This week I’ve been mainly…
Reading the book Disrupted by Dan Lyons.
Being of a fifty-something myself and having had my own year in startup hell. (Well I didn’t even make the year until I was fired, nicely.) This book was wonderful read, made all the more poignant and realistic by the fact I have seen some of this behaviour first hand.The book is a story of a fifty-something Dan ending up in HubSpot and essentially being driven mad by the idiots working there who mostly have no experience whatsoever and there’s certainly no evidence of any management going on. Its a great read about incompetence, madness and the whole get-rich-quick schemes being set up by investors. The drive behind all this is to squeeze out the cash in a business that doesn’t make profit by doing an IPO. All you have to do is drive hype and growth and not necessarily create what I ( or many others) would call a functional business. These Unicorns being all the rage, Salesforce and Twitter being others with massive valuations but no real longevity in terms of profit making.
What was most interesting was the twenty-somethings with no experience, churning out crap and actually believing their own bullshit. I see this first hand here in Cambodia. Here you are an ‘expert’, back home you’re a nobody. Partially one of the reasons that people actually get in this position, is that businesses themselves are so inexperienced at recruiting, they will take anyone who knows a few buzzwords and of course they are desperate and overloaded themselves. Better a bum in a seat who can do something, rather than no one at all.
I’ve seen people having never run businesses teaching the locals how to set up a business. I’ve the most appalling behaviour towards others in (even more) junior roles that frankly begs the question about their mental stability, and anything of a professional and mentally stimulating and challenging nature simply doesn’t happen here.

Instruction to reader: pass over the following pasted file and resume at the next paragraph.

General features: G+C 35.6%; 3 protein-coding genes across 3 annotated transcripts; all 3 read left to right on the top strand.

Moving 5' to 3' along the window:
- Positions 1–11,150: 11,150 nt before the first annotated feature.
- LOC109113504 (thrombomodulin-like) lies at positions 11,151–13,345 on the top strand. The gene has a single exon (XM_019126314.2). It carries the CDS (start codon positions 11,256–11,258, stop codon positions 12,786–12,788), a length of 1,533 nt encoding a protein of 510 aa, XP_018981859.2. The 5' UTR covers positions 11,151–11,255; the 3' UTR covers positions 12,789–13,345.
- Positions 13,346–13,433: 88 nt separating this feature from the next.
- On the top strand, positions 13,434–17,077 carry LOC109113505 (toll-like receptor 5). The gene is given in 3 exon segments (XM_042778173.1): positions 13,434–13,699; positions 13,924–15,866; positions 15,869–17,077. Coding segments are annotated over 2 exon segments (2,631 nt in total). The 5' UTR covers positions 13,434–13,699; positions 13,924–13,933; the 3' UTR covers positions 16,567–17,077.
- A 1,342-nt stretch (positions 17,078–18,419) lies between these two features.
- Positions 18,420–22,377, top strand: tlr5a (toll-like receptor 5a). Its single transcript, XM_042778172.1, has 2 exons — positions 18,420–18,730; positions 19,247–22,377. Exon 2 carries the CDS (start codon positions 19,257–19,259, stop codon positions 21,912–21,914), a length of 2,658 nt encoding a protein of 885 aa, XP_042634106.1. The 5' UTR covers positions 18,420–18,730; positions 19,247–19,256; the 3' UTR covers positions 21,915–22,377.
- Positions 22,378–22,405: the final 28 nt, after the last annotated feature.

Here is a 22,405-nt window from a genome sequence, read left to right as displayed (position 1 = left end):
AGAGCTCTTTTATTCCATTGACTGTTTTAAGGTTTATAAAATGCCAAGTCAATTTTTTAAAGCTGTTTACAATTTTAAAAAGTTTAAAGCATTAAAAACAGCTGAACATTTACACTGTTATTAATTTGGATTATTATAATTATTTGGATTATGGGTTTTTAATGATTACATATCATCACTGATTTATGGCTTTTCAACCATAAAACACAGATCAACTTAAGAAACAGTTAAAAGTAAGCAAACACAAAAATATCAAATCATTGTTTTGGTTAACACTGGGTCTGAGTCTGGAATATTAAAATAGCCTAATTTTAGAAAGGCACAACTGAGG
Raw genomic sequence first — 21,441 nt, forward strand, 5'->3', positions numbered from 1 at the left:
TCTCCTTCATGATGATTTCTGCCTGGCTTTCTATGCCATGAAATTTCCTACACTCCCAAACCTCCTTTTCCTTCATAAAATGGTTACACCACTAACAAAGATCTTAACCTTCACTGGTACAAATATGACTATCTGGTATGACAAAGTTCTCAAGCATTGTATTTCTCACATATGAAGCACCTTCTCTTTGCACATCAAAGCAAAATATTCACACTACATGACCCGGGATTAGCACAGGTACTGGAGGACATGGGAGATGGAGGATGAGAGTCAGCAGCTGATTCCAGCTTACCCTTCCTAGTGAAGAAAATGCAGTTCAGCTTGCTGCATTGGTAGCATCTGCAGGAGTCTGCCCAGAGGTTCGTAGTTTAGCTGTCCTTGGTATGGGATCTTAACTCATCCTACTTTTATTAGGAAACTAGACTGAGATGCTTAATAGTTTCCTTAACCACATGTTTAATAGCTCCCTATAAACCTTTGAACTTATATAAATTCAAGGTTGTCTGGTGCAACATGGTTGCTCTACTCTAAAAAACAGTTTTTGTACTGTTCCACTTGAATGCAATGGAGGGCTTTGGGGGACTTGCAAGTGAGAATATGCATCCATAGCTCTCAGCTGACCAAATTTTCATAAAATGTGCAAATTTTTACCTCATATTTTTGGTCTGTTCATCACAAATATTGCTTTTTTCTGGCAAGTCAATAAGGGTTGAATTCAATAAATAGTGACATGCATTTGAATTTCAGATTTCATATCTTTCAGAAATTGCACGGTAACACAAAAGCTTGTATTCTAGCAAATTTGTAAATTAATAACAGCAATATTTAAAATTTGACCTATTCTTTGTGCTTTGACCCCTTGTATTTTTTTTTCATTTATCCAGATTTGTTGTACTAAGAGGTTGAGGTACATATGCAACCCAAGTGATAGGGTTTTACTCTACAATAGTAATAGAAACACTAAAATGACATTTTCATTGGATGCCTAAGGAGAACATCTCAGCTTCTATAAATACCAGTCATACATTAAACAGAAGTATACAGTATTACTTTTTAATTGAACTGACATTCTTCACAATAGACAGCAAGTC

In linking this to Hubspot where the conversation about the Candy wall being totally lost on the young recipient when compared to actually paying a decent wage, the separation from reality is as much absent here as it is there.
However in true fun style, I now search the sender details of every Hubspot e-mail I receive. The book is right, 2 years out of college, 3 years out of college, 5 years out of college. Not a single person I looked at while searching the rank and file of the staff list on LinkedIn has more than five years in a job, any job.
Now you could argue, I’m just jealous. All that cash generated by a company, hundreds of millions. The shareholders and investors making a pretty penny. At some point though, this structure of marketing over substance is going to get found out, with the I told you so’s coming thick and fast.
A great read on Amazon.
The post Disrupted by Dan Lyons, first appeared on the blog of Chris Wray.